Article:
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HIV campaign causes controversy in Haiti


“By making HIV-positive people believe that they cannot transmit the virus because they are undetectable, this messaging can have adverse effects on the latter, who may develop irresponsible behavior by having more and more unprotected sexual encounters,” says a communications specialist

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In August 2020, the Panos Institute launched the Endetektab = Entransmisib (E=E) campaign. It recommends that people living with HIV/AIDS also known as PLWHA, take their antiretroviral medication regularly until they become undetectable.

“Being undetectable means that the test has found a minuscule amount of the virus in the PLWHA’s blood, according to the commercial. The PLWHA cannot transmit the virus during sex.”

Therefore, an undetectable HIV-positive person can have sex without a condom, according to Dr. Emmanuel Bélimaire. The HIV/AIDS specialist confirms this in a video posted on the Panos Institute page, at the beginning of the campaign. In addition, the radio advert makes no mention of this contraceptive method.

Ralph Emmanuel François, a communications specialist, believes that this commercial can be dangerous. “By making HIV-positive people believe that they cannot transmit the virus because they are undetectable, this messaging can have adverse effects on the latter, who may develop irresponsible behavior by having more and more unprotected sexual encounters,” he says.

According to the specialist, the advertisement is not correct from the standpoint of the psychology of communication. It gives PLWHAs the impression that they can have sex without a condom and they may not take the time to inform their partners that they are HIV-positive.

Less critical, Marketing professor, Beaunel Beauzile tries to explain what the ad omits by explaining the ads objective, which is to persuade people living with HIV to take their medication. He believes a new, more suggestive advertisement could be based exclusively on condom use in the future.

The university professor believes E=E advertising is specialized. It speaks to PLWHAs first and foremost. By targeting them, we suppose that they already have some information about their disease, including the need to wear a condom during sex.

But, for Emmanuel François, in this case, it is too specialized. “We forget that PLWHAs are ordinary people even if they need special assistance. So, as with any other person, they need to be reminded that when it comes to sex, HIV is not the only virus you can contract.”

Of the approximately 150,000 people living with HIV/AIDS, only about 128,000 are under a doctor’s supervision. This is according to Sabine Lustin, executive director of Promoteurs Objectif Zéro SIDA (POZ), an institution working in the fight against HIV/AIDS.

So, while she agrees with the campaign, the doctor still thinks condoms should not be neglected. “There is no such thing as zero risk,” she says.

Even on regular treatment, two PLWHA who have sex without a condom are not guaranteed protection. They can share their viruses.

According to Sabine Lustin, a person can be infected with two types of HIV. The first, called HIV 1, is found all over the world. HIV 2 is mainly found in West Africa and parts of Europe.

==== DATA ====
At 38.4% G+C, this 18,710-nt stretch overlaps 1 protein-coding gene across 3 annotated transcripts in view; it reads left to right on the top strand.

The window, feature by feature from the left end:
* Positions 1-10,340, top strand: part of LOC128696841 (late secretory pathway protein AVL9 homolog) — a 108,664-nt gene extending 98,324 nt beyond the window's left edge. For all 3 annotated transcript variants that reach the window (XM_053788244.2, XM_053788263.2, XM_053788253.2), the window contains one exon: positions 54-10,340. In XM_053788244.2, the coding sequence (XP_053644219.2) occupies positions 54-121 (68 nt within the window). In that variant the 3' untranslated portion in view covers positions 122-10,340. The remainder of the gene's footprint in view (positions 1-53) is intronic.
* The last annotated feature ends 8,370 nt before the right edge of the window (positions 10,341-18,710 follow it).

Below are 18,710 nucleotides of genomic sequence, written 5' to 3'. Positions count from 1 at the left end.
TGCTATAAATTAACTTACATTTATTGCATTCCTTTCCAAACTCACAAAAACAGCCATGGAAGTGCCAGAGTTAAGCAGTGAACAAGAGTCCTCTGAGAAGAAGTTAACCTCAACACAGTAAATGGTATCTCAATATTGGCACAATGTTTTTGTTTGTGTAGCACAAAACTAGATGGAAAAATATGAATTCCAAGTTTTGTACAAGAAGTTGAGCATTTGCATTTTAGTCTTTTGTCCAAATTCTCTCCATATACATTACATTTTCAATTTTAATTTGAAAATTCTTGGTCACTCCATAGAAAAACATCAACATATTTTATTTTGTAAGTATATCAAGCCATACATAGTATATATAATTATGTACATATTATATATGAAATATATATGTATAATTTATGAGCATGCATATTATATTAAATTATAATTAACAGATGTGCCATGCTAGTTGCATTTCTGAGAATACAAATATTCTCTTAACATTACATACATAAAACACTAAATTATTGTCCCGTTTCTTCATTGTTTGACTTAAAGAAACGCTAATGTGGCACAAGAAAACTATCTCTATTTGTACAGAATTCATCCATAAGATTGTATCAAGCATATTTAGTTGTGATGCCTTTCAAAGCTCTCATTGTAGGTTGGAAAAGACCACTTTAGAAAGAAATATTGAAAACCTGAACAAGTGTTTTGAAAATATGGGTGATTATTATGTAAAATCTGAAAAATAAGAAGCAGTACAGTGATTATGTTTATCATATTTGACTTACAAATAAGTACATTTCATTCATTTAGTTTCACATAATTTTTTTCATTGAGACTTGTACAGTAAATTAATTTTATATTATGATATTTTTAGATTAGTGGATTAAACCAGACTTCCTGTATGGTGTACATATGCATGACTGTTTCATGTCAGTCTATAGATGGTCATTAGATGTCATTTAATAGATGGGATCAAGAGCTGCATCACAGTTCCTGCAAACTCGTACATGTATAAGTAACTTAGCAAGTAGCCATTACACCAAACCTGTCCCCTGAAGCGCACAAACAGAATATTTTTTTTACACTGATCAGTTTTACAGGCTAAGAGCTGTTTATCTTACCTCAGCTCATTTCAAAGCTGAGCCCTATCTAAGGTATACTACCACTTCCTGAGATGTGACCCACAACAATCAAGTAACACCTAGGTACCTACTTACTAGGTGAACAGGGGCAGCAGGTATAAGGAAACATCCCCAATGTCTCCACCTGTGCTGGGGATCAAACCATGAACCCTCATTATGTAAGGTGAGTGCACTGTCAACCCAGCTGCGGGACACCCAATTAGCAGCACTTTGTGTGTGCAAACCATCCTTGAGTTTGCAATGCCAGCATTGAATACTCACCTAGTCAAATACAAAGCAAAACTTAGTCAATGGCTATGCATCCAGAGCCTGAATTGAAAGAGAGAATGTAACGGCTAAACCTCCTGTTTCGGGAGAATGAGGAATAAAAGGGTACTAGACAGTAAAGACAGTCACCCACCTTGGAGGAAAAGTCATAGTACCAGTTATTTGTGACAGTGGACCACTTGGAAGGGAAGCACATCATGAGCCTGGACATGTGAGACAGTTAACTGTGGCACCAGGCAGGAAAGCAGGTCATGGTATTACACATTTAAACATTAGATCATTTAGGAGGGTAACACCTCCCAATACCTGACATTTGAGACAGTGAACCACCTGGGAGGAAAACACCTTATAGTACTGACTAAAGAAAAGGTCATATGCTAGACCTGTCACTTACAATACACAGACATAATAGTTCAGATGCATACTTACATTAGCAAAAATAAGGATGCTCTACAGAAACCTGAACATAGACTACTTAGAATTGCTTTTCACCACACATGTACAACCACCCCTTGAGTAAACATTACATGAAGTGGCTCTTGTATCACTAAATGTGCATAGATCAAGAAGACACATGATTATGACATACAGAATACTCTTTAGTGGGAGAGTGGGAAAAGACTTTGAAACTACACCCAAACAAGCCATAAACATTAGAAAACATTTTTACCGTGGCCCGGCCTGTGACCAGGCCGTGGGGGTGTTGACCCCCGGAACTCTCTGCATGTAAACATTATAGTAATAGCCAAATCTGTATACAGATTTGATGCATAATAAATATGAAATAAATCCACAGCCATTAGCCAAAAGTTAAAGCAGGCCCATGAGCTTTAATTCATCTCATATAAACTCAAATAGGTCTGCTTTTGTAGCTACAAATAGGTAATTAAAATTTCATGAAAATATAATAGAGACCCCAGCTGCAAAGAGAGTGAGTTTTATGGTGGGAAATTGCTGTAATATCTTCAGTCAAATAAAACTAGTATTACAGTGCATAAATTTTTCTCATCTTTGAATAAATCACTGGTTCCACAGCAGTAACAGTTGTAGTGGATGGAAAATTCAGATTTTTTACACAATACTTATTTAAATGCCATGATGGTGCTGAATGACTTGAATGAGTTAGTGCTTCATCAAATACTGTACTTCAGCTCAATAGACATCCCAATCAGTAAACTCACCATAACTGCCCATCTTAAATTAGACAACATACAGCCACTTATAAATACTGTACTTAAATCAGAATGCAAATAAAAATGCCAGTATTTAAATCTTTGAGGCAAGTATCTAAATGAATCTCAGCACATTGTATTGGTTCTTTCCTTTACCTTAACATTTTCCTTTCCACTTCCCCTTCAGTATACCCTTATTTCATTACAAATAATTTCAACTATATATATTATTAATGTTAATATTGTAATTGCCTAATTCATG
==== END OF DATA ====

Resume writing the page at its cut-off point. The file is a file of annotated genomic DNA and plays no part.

HIV 1 infection leads more quickly to AIDS. But when it comes to treatment, some classes of drugs don’t work as well for someone infected with HIV 2. “This is usually one of the reasons why a treatment does not work,” says Sabine Lustin.

For example, when two PLWHAs have sex without a condom, there is a risk if one of them is taking drugs that the other’s germs can resist.

Similarly, if sex occurs between a regular PLWHA and an irregular PLWHA, the viral load of the former will increase. This is why it is strongly discouraged from having sex without a condom with someone whose status is unknown.

Depending on the type of HIV, 1 or 2, there are different treatment regimes, explains Jean Laurent Mathurin, coordinator of the second site of the GHESKIO centers. “The same antiretrovirals are not always found because each has its side effects on the body. To choose them, the doctor bases themselves on the patient’s pathologies while ensuring that their strain of HIV will not affect the regimen.”

On the other hand, an HIV-positive person is also exposed to other sexually transmitted infections, against which their immune system has to fight.

One of the particularities of HIV is that it has no symptoms directly related to the infection itself. As a result, the infected person often does not know that they are infected. The virus slowly kills the immune system’s defense against other diseases that are naturally present in the body. After destroying everything and leaving the body defenseless, it takes 12 to 20 years to reach the AIDS stage.

A simple disease can cause great damage once it has reached this stage.

This is why Sabine Lustin and Jean Laurent Mathurin warn against irresponsible behavior. E=E encourages regularity in taking medication because it prevents HIV from multiplying. But being undetectable is not a ticket to sex without a condom.


Rebecca Bruny
Rebecca Bruny est journaliste à AyiboPost. Passionnée d’écriture, elle a été première lauréate du concours littéraire national organisé par la Société Haïtienne d’Aide aux Aveugles (SHAA) en 2017. Diplômée en journalisme en 2020, Bruny a été première lauréate de sa promotion. Elle est étudiante en philosophie à l'Ecole normale supérieure de l’Université d’État d’Haïti


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